It is an exciting time for in British politics if you love elections, as I do. The Chartists—a nineteenth-century movement for a more democratic state and more political rights for the working classes—eventually won all their demands but one: annual elections. Whenever I teach this topic, I tell my students that I wish they’d won that one too. They are lucky to be living through a period of such exciting democratic activity, I tell them; I turned 18 in 2003 but couldn’t vote until 2005 and then not again until 2010, and I’m jealous of their electoral experiences.
A general election in 2010 led to a coalition government, unusual in Britain, and in 2011, there was a national referendum on the “alternative vote” method to replace first-past-the-post. There was the referendum on Scottish independence in 2014, the general election the Conservatives won in 2015, the referendum on whether Britain should leave the EU in 2016, and another election—a snap election!—in 2017; Theresa May tried for a bigger mandate but ended up destroying her majority.
And now, as the Brexit campaign rumbles on, there are calls for still more: a second referendum on the final Brexit deal; another snap election to dispatch the increasingly weak May from office; and another Scottish referendum on whether Scotland can stay in Europe if the rest of the UK leaves.
As for local elections, since I moved to London, there have been four city mayoral elections: 2004, 2008, 2012 and 2016.
On the other hand, not all British people love participating in the democratic process. The political journalists I know are exhausted, and the state of British democratic conversation has not been improved by this repeated return to the polls. And, personally, well, I must admit that most of these elections have not gone my way.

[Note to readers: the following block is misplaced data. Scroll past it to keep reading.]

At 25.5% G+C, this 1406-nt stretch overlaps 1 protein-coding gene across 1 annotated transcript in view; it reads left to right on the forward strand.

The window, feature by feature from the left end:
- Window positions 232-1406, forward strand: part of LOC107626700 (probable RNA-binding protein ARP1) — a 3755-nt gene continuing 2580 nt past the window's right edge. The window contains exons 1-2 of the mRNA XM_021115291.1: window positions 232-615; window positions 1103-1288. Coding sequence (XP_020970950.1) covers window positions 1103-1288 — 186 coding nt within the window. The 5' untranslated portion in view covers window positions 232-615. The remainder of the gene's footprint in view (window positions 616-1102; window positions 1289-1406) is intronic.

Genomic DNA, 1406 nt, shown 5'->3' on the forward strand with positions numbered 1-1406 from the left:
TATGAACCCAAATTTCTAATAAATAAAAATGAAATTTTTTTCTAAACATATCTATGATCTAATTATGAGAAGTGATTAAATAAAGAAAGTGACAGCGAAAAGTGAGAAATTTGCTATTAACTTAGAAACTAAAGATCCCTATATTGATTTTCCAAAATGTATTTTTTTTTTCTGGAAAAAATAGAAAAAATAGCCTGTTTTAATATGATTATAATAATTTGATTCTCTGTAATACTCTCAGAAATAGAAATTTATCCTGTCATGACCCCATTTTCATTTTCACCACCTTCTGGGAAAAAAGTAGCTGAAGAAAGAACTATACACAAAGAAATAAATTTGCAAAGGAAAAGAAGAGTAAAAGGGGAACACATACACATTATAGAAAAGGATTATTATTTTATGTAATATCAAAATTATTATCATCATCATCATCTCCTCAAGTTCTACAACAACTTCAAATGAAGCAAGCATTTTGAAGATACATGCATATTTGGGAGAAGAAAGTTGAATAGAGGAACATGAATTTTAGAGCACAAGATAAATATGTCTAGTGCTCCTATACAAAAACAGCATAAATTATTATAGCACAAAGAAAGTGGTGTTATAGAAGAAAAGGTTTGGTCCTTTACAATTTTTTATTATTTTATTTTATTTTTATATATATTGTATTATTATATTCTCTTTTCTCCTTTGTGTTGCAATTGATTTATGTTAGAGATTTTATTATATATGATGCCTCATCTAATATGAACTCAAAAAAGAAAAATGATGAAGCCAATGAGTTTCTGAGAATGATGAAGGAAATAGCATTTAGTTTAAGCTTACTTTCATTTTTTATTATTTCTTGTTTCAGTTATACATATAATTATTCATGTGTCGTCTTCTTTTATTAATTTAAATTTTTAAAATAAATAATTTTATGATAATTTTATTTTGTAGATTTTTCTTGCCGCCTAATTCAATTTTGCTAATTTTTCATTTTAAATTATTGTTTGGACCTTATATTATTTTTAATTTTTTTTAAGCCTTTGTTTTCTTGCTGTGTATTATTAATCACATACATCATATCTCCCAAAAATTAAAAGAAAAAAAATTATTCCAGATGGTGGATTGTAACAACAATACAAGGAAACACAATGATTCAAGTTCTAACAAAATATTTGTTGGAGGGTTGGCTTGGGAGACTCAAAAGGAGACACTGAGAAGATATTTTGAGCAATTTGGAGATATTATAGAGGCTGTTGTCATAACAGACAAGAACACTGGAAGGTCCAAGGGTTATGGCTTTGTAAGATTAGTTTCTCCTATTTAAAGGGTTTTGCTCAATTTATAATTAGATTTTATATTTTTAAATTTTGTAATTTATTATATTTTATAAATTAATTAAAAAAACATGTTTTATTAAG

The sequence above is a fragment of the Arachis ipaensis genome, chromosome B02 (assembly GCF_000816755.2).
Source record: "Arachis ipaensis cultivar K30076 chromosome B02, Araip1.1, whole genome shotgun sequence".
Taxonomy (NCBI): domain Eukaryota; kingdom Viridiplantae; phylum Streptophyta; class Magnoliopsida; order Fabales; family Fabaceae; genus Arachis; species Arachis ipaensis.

But still. Walking into my local primary school and following the paper signs to the sports hall, passing all the tiny children’s furniture and coat pegs and the smell of poster paint; giving my name to the volunteers sitting behind the trestle tables; pointing it out for them on the list; wondering every time about whether people ever lie; taking my ballot paper into the little booth; unfolding it and scanning it for the right party, the right name; checking once, twice, three times (suddenly convinced that I might have forgotten how to read?); taking the tiny pencil and making my cross in the box; checking again; walking across the room, almost folding the paper, then remembering you’re not supposed to; and then sliding it into the ballot box.
In Sweden apparently they celebrate voting with fika, a break for cinnamon buns and coffee; in Australia they have a democracy sausage at the election day barbeque. I can see my polling station from my house, so I walk home and have a cup of tea, and wait for the polls to close. It’s still magic.
Charlotte Lydia Riley